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PACIFIC COMMERCIAL ADVERTISER, JULY 14, 1887.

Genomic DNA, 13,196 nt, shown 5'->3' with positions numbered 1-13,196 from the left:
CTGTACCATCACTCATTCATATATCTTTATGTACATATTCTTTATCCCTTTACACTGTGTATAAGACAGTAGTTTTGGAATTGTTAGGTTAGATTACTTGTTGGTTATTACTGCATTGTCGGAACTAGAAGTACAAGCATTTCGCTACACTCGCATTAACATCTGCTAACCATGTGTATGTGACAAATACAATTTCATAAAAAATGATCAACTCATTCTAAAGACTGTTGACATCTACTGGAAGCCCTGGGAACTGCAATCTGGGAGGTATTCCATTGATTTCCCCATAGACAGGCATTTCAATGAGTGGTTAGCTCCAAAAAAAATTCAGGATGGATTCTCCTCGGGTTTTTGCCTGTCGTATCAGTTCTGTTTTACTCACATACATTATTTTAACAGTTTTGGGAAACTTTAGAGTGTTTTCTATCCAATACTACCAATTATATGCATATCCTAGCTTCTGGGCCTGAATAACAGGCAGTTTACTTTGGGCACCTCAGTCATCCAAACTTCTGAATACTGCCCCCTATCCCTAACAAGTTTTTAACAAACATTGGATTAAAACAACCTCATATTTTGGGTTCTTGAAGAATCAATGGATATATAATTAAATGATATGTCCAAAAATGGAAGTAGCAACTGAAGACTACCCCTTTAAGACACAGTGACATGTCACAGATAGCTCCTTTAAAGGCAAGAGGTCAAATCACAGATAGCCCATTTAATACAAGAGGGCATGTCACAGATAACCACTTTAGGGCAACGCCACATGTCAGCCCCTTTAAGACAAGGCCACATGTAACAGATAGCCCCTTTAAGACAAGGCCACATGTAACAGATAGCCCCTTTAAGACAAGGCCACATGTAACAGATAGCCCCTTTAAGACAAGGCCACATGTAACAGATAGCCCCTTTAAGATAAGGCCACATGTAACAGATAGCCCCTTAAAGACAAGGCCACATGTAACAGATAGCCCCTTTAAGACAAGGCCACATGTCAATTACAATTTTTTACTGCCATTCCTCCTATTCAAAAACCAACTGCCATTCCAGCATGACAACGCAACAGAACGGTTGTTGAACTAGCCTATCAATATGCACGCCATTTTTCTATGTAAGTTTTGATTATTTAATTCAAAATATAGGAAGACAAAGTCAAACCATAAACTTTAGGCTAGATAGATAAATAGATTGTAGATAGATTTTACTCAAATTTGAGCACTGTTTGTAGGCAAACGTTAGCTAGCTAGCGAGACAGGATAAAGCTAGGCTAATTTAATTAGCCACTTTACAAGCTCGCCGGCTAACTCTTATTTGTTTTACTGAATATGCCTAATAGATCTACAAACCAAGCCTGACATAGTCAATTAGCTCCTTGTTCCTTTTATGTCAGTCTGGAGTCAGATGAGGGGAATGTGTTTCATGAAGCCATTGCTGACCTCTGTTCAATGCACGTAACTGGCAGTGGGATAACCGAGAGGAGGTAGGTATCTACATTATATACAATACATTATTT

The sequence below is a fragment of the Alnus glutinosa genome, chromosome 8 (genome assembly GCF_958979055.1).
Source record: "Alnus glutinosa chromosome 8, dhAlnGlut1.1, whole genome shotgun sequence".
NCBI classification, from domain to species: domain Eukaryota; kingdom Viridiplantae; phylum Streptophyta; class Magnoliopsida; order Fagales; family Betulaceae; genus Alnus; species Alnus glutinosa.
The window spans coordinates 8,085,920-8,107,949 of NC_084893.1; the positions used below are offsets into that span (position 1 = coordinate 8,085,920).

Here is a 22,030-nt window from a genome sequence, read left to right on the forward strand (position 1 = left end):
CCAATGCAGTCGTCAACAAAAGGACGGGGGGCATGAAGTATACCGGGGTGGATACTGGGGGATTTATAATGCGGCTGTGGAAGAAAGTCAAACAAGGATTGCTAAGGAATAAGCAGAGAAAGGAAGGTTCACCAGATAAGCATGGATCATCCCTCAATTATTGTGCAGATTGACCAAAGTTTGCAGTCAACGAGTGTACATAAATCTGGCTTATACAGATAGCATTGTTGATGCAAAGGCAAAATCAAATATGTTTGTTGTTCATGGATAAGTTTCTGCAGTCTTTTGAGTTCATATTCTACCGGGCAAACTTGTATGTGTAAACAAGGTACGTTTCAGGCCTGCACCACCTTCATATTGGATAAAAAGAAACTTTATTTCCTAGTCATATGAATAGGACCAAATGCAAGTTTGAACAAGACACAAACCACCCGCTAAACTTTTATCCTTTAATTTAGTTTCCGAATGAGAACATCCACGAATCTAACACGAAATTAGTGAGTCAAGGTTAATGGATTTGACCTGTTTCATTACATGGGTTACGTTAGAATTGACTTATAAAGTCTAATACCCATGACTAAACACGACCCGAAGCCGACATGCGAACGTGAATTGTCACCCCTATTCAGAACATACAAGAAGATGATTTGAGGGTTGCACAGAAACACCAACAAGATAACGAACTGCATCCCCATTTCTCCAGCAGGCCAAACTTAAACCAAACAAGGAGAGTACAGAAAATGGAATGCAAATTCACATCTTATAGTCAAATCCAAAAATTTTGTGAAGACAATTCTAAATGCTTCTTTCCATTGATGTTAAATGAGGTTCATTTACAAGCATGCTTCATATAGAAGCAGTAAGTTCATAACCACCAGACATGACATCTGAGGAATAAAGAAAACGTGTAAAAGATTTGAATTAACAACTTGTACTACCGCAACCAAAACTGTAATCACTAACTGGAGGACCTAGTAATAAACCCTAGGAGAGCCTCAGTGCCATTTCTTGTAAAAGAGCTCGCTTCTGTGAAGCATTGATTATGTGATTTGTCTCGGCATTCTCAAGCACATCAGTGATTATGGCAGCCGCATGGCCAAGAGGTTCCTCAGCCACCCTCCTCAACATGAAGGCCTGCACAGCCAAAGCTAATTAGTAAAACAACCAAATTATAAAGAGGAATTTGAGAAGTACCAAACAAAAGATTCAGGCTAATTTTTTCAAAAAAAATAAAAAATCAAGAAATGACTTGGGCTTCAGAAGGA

THE DAILY Pacific Commercial Advertiser IS PUBLISHED . EVERY MORNING. -:o:- TEUMS OP SrriSdtllTION. Per annum.., Blx month .... 3 00 ... 50c Per month... sarSnbscrlptlons Payable Always In Advaaee. Communications from all parts of the Kingdom wtll always be very acceptable. Persona reskUa? In any part of the United States can remit me amount of subscription due by Post Office money order. Matter intended for publication in the editorial columns should be addressed to -" Bditob Pxcrnc Commescial Business communications and advertisements noma ne addressed simply P. C. AnVKXTTBKB, And not to individuals. T II E Pacific Commercial Advertiser Ts now for sale daily at ihe fllwiiU!'l'laoes: J. H. SOPEB ..........Mercnani street A. M. HEWETT Merchant street T. G. THRUM Fort street WM. 8TRAHLMANN Hawaiian Hotel Five Cents per Copy. THURSDAY July 14th. Spain proposes to let all Cubans vote by the payment of $40 for the privilege. The labor agitations in Great Britain are assuming larger dimensions, particu larly in mining, iron-working and in the engineering trades. Never before has there been so much agitation among British workmen of all crafts with refer ence to emigration. ; A reporter for the San Francisco "Examiner" alleges that he got drunker than usual and got himself locked up in the Home for Inebriates, for the purpose of observing how they do things in that institution. He says he stayed there two weeks, and he takes over five col umns of space to tell his experiences. Another proposal is made to amend the Constitution of France by changing the method of electing Senators and sub mitting them to universal suffrage. This is the entering wedge for a proposition for the abolition of the Senate. If the change were accepted, France would have two representative bodies, both elected in the same way, and this ob vious superfluity would lead to the drop ing out of one. Sweden has become a great exporter of butter. The amount sent abroad last year was valued at more than $4,000,000. The Swedish dairies are- now worked upon the most improved s stems. Only skilled hands are employed in receiving the milk, separating and refining the cream, and churning the butter. The work is performed with the greatest care and cleanliness. The dairymaids re ceive a practical and theoretical training at dairy schools. - The looseness of the English civil ser vice is shown by the recent discovery that a pension has been paid for thirty five years after death of the person en titled to it. An officer retired from the customs service in 1845 at the age of 67, and lived for seven years afterwards. ilis widow went is usual for the money and received it during her own period o survival of twenty-three years ; and even then, when the deceased officer, had he lived so long, would have been 97, the daughter was enabled to enter into the inheritance without dificuHy, and enjoy it for twelve years. A President's Pardon. Thj President of the United States has acted upon the applications for the par don ol a number of convicted criminals. The most important case is that of Thos. Ballard, a notorious counterfeiter, who was sentenced January 21, 1875, to 30 years' imprisonment in the Albany peni tentiary. l he I're9iaent granted mm a pardon. He says the prisoner was sup posed to be one of the most expert coun terfeiters in the country. He had been in prison1 equal to more than fifteen years, allowing for the deduction he has secured for good behavior. He has grown to - be an old man, broken down physically and mentally. His conduct has been euch as to cause much interest to be felt in his case by many good citi zens, andthe officials who were con cerned in his conviction. His wife, who has clung to him with true woman's de votion all these years, and who has almost worn herself out in her efforts to support and educate her daughter, just now reaching womanhood, pleads for the erring and penitent husband's release. Then? is a universal belief on the part of those acquainted with the case that the prisoner's reformation is complete, and ! that in na circumstances could this j broken down man, whose mind is fast jiving away with his body, be a menace to society if liberated "I am of the opinion," says the President, "that in this case the laws have been fully vin dicated." , ' " Hawaiian Postal Matters. Washington, June 30. The biennial report of the Postoffice Department of Hawaii for the term closing last March inis been received at the Postoffice De partment, and is as interesting in postal statistics as TomThumb was to anato mists. i . There are but fifty-four pestoffices in King Kalakaua'fl entire realm, and the salaries are not exorbitant, a3 the Legis- Iature had to provide but $10,000 to pay all postmasters on the islands. Carrying tlie mails cost but $11,396. The use of the mails is steadily increas ing, but the number of native letters grows smaller every year, the increase coming from Portuguese, Chinese and Japanese that have been imported into the islands to work on the sugar planta tions. - The Hawaiian newspapers go free in the mails. The weekly average Hono lulu mail amounts to 10,000 papers, and 40,000 in the Kingdom, so that they seem to be fair patrons of the newspapers. A little over half a million letters are sent in the mails of the Kingdom an nually. There are 25 money-order of fices, the domestic remittances of which in two years were $234,000, fjr which the Government received fees amount ing to $1,818. The foreign remittances were $212,G00, and all were made through the New York Post Office, whether designed for any part of Europe or America. II. It. M.'s S. Conquest. Her Britannic Majesty's ship-of-war Conquest, under command of Captain Charles L. Oxley, arrived yesterday, 9 days from Esquimault, B. C. As soon as the vessel came near the entrance she saluted the Hawaiian flag, which was re sponded to by the shore battery a few minutes latter. The Conquest sailed from Esquimault July 2d; had foggy weather the first two days; thence pleas ant weat her to port. She is a steel cor vette, cased with wood, of 2,380 tons. Her engines are 2,670 horse-power, capa ble of steaming 14 knots an hour, and together with sail can attain a speed of 16 knots. The Conquest wa3 built on the Clyde in 1878, and is one of the fast est corvettes in the British navy. She carries fourteen 64-pounder guns, which can throw a shell 2,000 yards; 6 Nordenfeldt guns, 4 Gardner guns, six Whitehead torpedoes, two torpedo guns and two field pieces. The rifles used are the Martini-Henry. There are also two steam launches, which can be used for carrying torpedoes. She has a ram extending from the bow six feet. The Conquest, as soon as she came to an anchorage, was boarded by the offi cer on guard from the U. S. S. Adams, who came to pay his respects to Captain Oxley. Her Britannic Majest3''s Com missioner and Consul General, Major J. H. Wodehouse, soon after visited the Conquest, and on his returning received the customary Salute of thirteen guns. Acting British Vice Consul T. Rain Wal ker paid a visit later in the evening. The Conquest will probably remain in port about a month.. The following is a list of officers : Captain, Charles L. Oxley. Lieutenants, Richard J. Sj'monds, Eben- -w. -ma T -mar ezer Kae, Kiciiara A. uwj'nn, jonn iuar- tin. Navigating Lieutenant, William II. Maunsell. Lieutenant 11. M. L. I., Chas. Clarke. Chaplain, Rev. Matthew R. L. Onslow. Staff Surgeon, Albert C. Queely. Staff Engineer, John Johnson. Staff Paymaster, M. B. Williams. Engineer, Samuel Aston. Sub-Lieutenant, Chas. Mure. Assistant Paymaster, E. E. Smith. , Assistant Engineer, E. Swinney. She has a compliment of 356 men all told. Ml Supreme Court July Term. BEFORE PRESTON, J. Tuesday, July 12. J. T. Waterhouse vs. Nawahine, as sumpsit for $291 93. Tried before a mixed jury, who return a verdict for plaintiff. W. A. Kinney for plaintiff, J. Kane for defendant. Wednesday, July 13th. Mary K. Tibbetts vs. W. C. Parke, ad ministrator. Assumpsit. Defendant consents to entry of judgment for plaint iff. W. O. Smith for plaintiff, Jona. Austin for defendant. BANCO HEARINGS BEFORE JCDD, C J., PRESTON AND BICKERTON, j'S. Ackerman vs. Congdon. .. Argument on a demurrer. Heard and submitted. Poliee court. BEFORE POLICE JUSTICE DAYTON. Wednesday, July 13th. Lewai Kaawa was charged with rape, by ravishing or carnally abusing a fe male named Malie Mahiehie, under the age of 10 years, and remanded to the 19th. W. C. Achi appears for him. ; Ita (Japanese) and J. Taylor each forfeited bail of $6 for drvmkenness. Albert Bray and Kamahana ' were charged with the larceny of about two dozen bottles of ale from Henry Macfar lane & Co., valued at about $3 per dozen. They pleaded not guilty, and were re manded to the 14th inst. Ah Kim was charged with malicious injury and mischiev6usness by divertiug water contrary to law. Defendant was found guilty and fined $4 and to pay $1 80 costs. Appeal noted. CIVIL CASES. Manuel Reist vs. M. Leslie, assump sit for 50 cents. Judgment for plaintiff for the amount claimed. Nine other cases were continued until moved on. o. a. n. At the regular meeting of Geo. W. De Long Post, G. A. R., after a long dis. cussion a resolution was adopted on the subject of petitioning the United States Congress to pass a new pension bill, granting $12 per month to all who served more than three months in the army and navy of the United States, during the late war, and who are now totally disabled, from whatever cause, except their own vicious habits. Should the bill pass Congress, it will relieve quite a number of veterans who are dependent on the towns where they reside. Harmony Lodge The following officers have been in stalled at Harmony Lodge, No. 3, 1. O. O. F., by D. D. G. S., Wm. E. Foster, assisted by Past Grands R. H. Graham, L. C. Abies and L. L. Lapierre : C. J. McCarthy, N. G. H. H. Williams, V. G. W. G. King. Secretary. C. J. Fishel, Treasurer. F. Wilhelm, W. M. D. Monsarrat, R. S. N. G. G. M. Raupp, L. S. N. G. R. H. Graham, R. S. V. G. J. C. Gall, L. S. V. G. Wm. Larsen, R. S. S. Fall or tne Bastile. To-day will be observed by French residents of Honolulu in commemora tion of the fall of the Bastile in 1789, which changed the current of events in France. The Royal Hawaiian Band will serenade Monsieur Laurent Cochelet, French Commissioner and Consul, at the Royal Hawaiian Hotel at 8:30 o'clock this morning in honor of the occasion. St. Al ban's College. The closing exercises at St. Alban's College will commence on Friday, at 10 a. m. The examinations will continue from that hour until-noon. At 12:30 o'clock the recitations will commence. The principal will be glad to see the parents and all friends of the institution. Tax Assessor lor Honolulu. The Minister of Finance has appointed Captain John Ross Tax Assessor for the District of Honolulu, vice Hon. F. II. Hayselden resigned. Registrar of Conveyances. Mr. Jonothan Austin, a member of the Hawaiian bar, has been appointed Registrar of Conveyances, in place of Junius Kaae, resigned. SCIENCE AND INDUSTRY. What may be done at any time will be done at no time. The young man who sang "How Can I Leave Thee?" left her very sud denly when the bull-dog came tearing round the house. A vise has been invented with flex ible rubber cushion or muffler between the jaws, "which renders saw-tiling noiseless.'" N. Y. Tribune. An Australian has invented an elec trical machine-gun which he claims is capable of firing 120 rounds every few seconds, from any position and in any direction. The discovery of a network of so called canals on ,he planet Mars by Schiaparelli several years ago, has been confirmed this year by observers both in England and Italy. A button which works on the prin ciple of a cork-screw is the last novelty out, and the patentee was offered $25, 000 for his rights the moment he had the first button out. Detroit Free Press. Wilmington, Vt.. is nearly in the center of the largest maple sugar mak ing section in the world. The largest maker there ships ten thousand gallons of sirup Yearly, and the business is growing fast. Reports from many places show that the electric railway is no longer an ex periment, but a fact. It will be a long time before we travel like lightning, but to travel by lightning will soon be a prac tice on many a New England street rail:vay. The winter packing in the West last year was 6,300,000 hogs; the average for the past five years is 6,010,000; for the preceding period of five years, 6,59,0,000, and for ten years. 6.300,000, the latter number corresponding with last winter s total. The new Reitz alloy, the patented production of a German chemist, is a bronze for which remarkable durability and resistance to all acids are claimed, prolonged exposure to concentrated muriatic acid having caused less than half the loss sustained by any other alloy, and other tests having been equally suc cessful. On the Transcaspian railroad, in Russia, it is claimed that a saving of $800 per mile is effected by the use of mineral wax, or ozokerite, for ties. When purified, melted and mixed with limestone and gravel, the ozokerite, which is abundant in the vicinity of the railroad, produces a good asphalt. This is pressed into shape in boxes, and gives ties which retain their form and hard ness even in the hottest weather. A steam engine that runs the elec tric light system in the works of the Portland, (Me.) Stoneware Company is tmilt on an entirely new principle. It has no piston rod, and is surprisingly compact, the one at the pottery occupy ing a space 16x19 inches, eighteen inches in height, yet it does with ease the or dinary work of a ten-horse power en gine of the old pattern. The cost of construction a estimated to be about one-third less than that of an ordinary horizontal or upright engine. Boston ' Budget. PUNGENT PARAGRAPHS. "It is estimated that over 500,000 alligators are killed annually for their skins. Dr. Johnson once, speaking of a quarrelsome fellow, said: "If he had two ideas in his head they would fall out with each other." A correspondent asks: "Is it wrong to cheat a lawyer?" First cheat the lawyer, and then we will answer the conundrum. Providence Jelegraph. "Just published for amateur bands the Golden Crown Band Book," is an advertisement. And yet some old maxim maker foolishly said that silence was golden. New servant "I was two years in me last place, mum." Mistress "O, that speaks well for yon. Where was it?" New servant "In the reformatorVr mum." Puck.- J Peronella Maguffer writes to in quire, "What is fugitive verse?" Fugitive verse, nowadays, Peronella, that which makes the author a fugitive from avenging editors. . : THE SORGHUM CROP. Rome Popular Direction for Sorghum Cul ture In the Western States. Sorghum requires reasonably good soil, rather lierht than heavv. and if w - ' manured, only well rotted stable ma nure should be used. I always prefer to take time to thoroughly clean up and pre pare the land before planting. It makes at best only a slim growth at first and it requires good treatment in order to secure a good start. It is a small plant at' first and weeds, stalks or other trash will interfere considerably with the work of planting and cultivating. The land can be cleaned up and plowed ahead whenever the work can be done to the best advantage; care should be taken to plow thoroughly and harrow until in as good a condition as possible. There is nothing gained in planting the seed too early, a better plant ana a better growth will be secured if the seed is not planted until the soil is thor- oughly warmed up; I find this generally to be from the first to the tenth of Ma3r, sometimes you can plant earlier but not often. Mark out the r - as shallow as possible; but little covering is needed, and if the furrows are run out too deep the plants will be more difficult to cultivate. A very slight covering is needed, just so the seed is covered, is all that is necessary. I prefer to plant in drills, mark out the furrows about three or thref and a half feet apart and scatter the seed as even as possible along the rows. Care should be taken in this re spect. A good stand implies a strong vigorous plant at least every six inches in the rows and careful planting is nec essary to secure this. Some time can be gained bysoaking the seed a day be fore planting, that is if the seed is to be planted by hand. We have planters very convenient for this, but if you have not this implement, with a little care you can plant very evenly by hand. The worst difficulty in hand planting is the risk of scattering in the row and making the cultivation more difficult. After trying various plans of covering, I am satisfied that all the necessary covering can be given with a good flat rock, attach a horse and drive so that the rock will cover the furrows; a very lightcoveringis all that is necessary, and care should be taken not to cover too deep. If the furrows have been run in shallow as they should be, jou can com mence the cultiAration with the harrow very soon after the plants have made their appearance above ground. This will destroy all the weeds that are almost certain to start up, and at the same time loosen up and fine the surface. Generally two harrowings can be given with profit, after which the cultivator should be used. I regard it as essential that the cultivating at the start should be thorough. A good start to grow is very necessary and this can only be secured by giving thorough cultivation at the start; generally two harrowings and four cultivations is all that will be necessaiy, unless the land is very foul and one hoeing may often be given with profit, cutting out the weeds and plants between the plants. All the cultiva tion should be given at the earlier stages of growth. After a good start has been secured, the plants will gen erally make a rapid growth with very little trouble. ' Reasonabty clean cultivation is neces sary. You can not secure a good crop of sorghum and a good crop of weeds at the same time and if the weeds are kept down at the start until the plants get well started, very little labor will be required to keep reasonably clean. For early the Early Amber is the best variety and Early or Kansas Range the next. N. J. Shepherd, in Elkader (la.) Farmer and Breeder. Comments by a Drummer. 'Commercial travelers are not the free- J iidng lords of creation that humorist writers are accustomed to describe. As a class, I believe, they earn the lowest salaries of - any responsible element of the commercial community. If you were to size up the entire membership of any of the traveling men s associa tions, I think you would find that the average salary would not be more than $1,000 a year. Some few get $2,000 ana expenses, ana a very small number run over that amount. They are worked without consideration of health or cir cumstances, and the systematic manner in which their accounts are audited will not permit a very wide range from the actual expense account. Knocking down is out of the question, and while you may be able to conceal shaving and bootblack work in sundries, you can nf)t go beyond that without provoking inquiry. A single man can probably gave $40 a month on personal living ex penses by being on the road, but-he must pay room rent in. the city while he is away. A married man estimates his savings on household expenses while on the road at about $25 a month, and thOis the very best that he can do. Economy teaches him to live close at home and abroad. St, Louis Globe Democrat. m A lovelorn sergeant ot engineers at Willet's Point, N. Y., is in trouble for writing a twentyrtwo page love-letter to a young lady, said young lady being a minor under the guardianship of her brothers, who are opposed to the ser geant's suit. A regular army of lovers like that would materially increase Uncle Sam's postal revenue. Boston Transcript. m 1 a . An exehano-ft mpntians a button that works on the principle of a cork screw. "Now let it explain what a cork screw is and we shall all know all about it. m m Cincinnati proposes to raise a guar anty fund of $1,000,000 for her centen nial exposition in 1888. The exposition will open early in July and continue One hundred days. A roor Xarg'et. Doubtless Senator Ingalls will enjoy this Washington Critic hit at his thinness; When Senator Ingalls has plunged this country into the vortex of war, as it were, with England, he proposes to stand edgewise to. the enemy and offer a chromo and . a Waterbury watch to any British sharpshooter who can knock him but without splitting a bullet. New York Tribune. L. B. KERB MERCHANT TAILOR. 27 Merchant Street, lias lately reeeived from England a large selection of Fine Goods SUITINGS, DIAGONALS AND- Fancy Trouserings, Comprising the largest and most varied stock ever opened out in Honolulu, all person, ally selected by Mr. Kerr at the manufacturers while abroad. fllotli aikI TrimminoN UlU 111 tlllll X 1 lilillllllcLU For Sate to the Trade and others. Bell Telephone, No. 4, P.O.Box 306. L. B. 697sep8 1 CARRIAGE COMPANY. FIRST-CLAPS CARRIAGES At all hours day and night, wilh competent drivers and steady horses. TO .LET! SADDLE HORSES, BUGGIES, WAG ONETTES, VILLAGE CARTS -AND BRAKES, With good, reliable horses. Having just received a fine lot of Horses from California, We are prepared to offer extra inducements to parties wanting Family, Road, Express or Dray Horses. Guaranteed as represented or no sale. Prices to suit the times. RING UP 32, or apply to MILES & IIAYLEY, 727je24tf Hawaiian Hotel Stables. ' flEMECV iwcaur 4$MWV- DR.. PARDEE'S (The Only Bellahl Blood Purifier.) A SPECIFIC FOIL Scrofula, Salt Rheum, f Jouralgfa, Ring Worm vnd all other Skin and Blood Diseases. IT BJ:3TJTii.TE3 TUB LIVER AND KIDNEYS. urtrn Iudet!on and mil 4faMe arUbsr fun a enfeebled condition of the 7tem. Dr." Marttne, of London, the celt mted specialist, says of PARDEE'. .EMEDY : " I have used it for twent oars for Blood Diseases, such a" ,'rofula, Salt Rheum, Teter and Cancer iml I cannot recommend it too highly .! The Rev. Dr. Thomas, ot Hong Kong hina, says: "PARDEE'S BEMEDI ii a wonderful "medicine for the Blood have prescribed it hundreds, of timefc r Leprosy, and when given in tim- it always cured tKe patient. I ca fely say that Leprosy will never brea' out on persons who take Pardee'. .Ifmf.dy regularly, and I advise all per ons li ving in countries where Leprosy i prevalent to take Pardee's Remedy h a preventive." FOR SALE BY ALL TRUCCISTS IN HONOLULU. esUecUw KEKK. wain flote , GRAND ! !! MAMMOTH ! ! ! GLEARA N O E S A L E Popular Millinery House, 104 Fort St., Honolulu. 1ST. S. SCT-IS, Proprietor. To Commence Monday, July 11, 1887. Positively for two weeks only. Bonafide sale and positive bargains. The entire stock will be offered AT COST AND LESS THAN COST! In fact a great many of the Prices Will be Cut in Two. Positively no reserve. All Goods will be marked in plain figures and SOLD FOR CASH ONLY! ipCLook at the Price-list Circular. t .TAJIKS. MEIXIS Dressmaking W. S. WJNE AND SIIJR1T MERCHANT', CAMPBELL FIRE-PEOOF BLOCK. MERCHANT ST., HONOLULU, lias just received from Europe per "Hercules," 200 Cases Guiii Bottled by M. B. ALSO FINE ASSORTMENT OF HOCK and claeet. rhese Wines werelespeciallv selected for W. s. T These Wines werejespecially selected for W. uciuio i iii pur ltd THE FINEST CHAMPAGNES, ALES, WINES, ETC. ALWAYS ON IIAND. DSpecial attention drawn to the celebrated Wines MALMSEY, MADEIRA Drv and Medium), WHITE POET, SHERRY, Bum Punch the 578 NOW 1887. Fourth Year of THE HONOLULU ALMANAC AND DIBECTOKY ! For the Year of Our Lord 1887, Containing an Astronomical, Civil & FOR THE Official and Business TOGETHER WITH Full Statistical and RjGIiATING TO TEE HAWK ISLANDS, Great pains and expense have been gone to by the Publishers to make this Almanac and Directory the most useful and comnrphpn siye work of the kind ever published iri the Hawaiian Kimrfom it will be found invaluable to men of business, travelers and tonri-7 and is guaranteed a wide circulation at Home and in Fr,; It. Court and Official Calendar Articles of special value to the Is&nds have oeen prepared bv ex pert writers, whicn are well calculator! tn J their conditional prospect abroad. 6 " imere3Z m Send in your orders for copies early. OEDING'S 15AGGAGE EXPRESS Jf. sr. KAXin.us, iroi Deliver Baggage and Freight of Every Descrlp. tion with Promptness and Dispatch. Ofiiee, 81 Kfti sr Street. Both Tele- IthoneN, 86. Ilesitfem-e, 118 Xuimnti Street. Bell reiepiioiie ror Jtemueuce, 3. 706-junelStf GRASS SEEDS. COCKSFOOT, RYE GRASS, ENG- LI8II RED CLOVER, COW "GRASS. THE ATTENTION OF ALL INTERESTED IN improvine the Tuutn is called to the above valuable seeds, which we tmer mr s&ie in jots to suit purchascrs.- We have also on hand saraple lots of White Clover, English Alsyfce. Timothy, Rib Grass. Crested Dog's Tail, Tall Fescue. Italian Eye Grass and Lucerne seeds, wbu h v offer la "m lur inai, ana will also receive orders for quantities of not less than ha;f a ton weight, and execute same with dispatch. 717-Junel8tfdiw - WM.' G, DJWJl & CO. A A X P A I , -AT THE- establishment on the premises. LUCE, ess' Extra Stout, FOSTER A SONS. S. Luce, and are far superior to anv ever mio mis niarKet. ASSORTED STOCK f F etc. - Latest Novelty. aprUtfdw READY. Publication. 1887 Ecclesiastic'l Calend'r YEAR AN- Directory of Honolulu General Information carefully corrected to the latest WailrilriBath House! MR. W, CROOKS HAVING TAKEN CHARGE t!he 4Walkli Bath HouRe, bei to nfom class bathing resort. MRS. CROOKS will attend to the lady patrons Sf.-i?1 a?d every effort vrln be "a1 o make It attractive. 716-Jyl8 H. F. BERTELMAM, Contractor and Builder. ESTIMATES FURNISHED ON WOOD, BRICK . , OB STONE. Cr.biut and Carpenter Wc.,k doa to order. 86 KINM STREET . ' ,W1 Telephone Id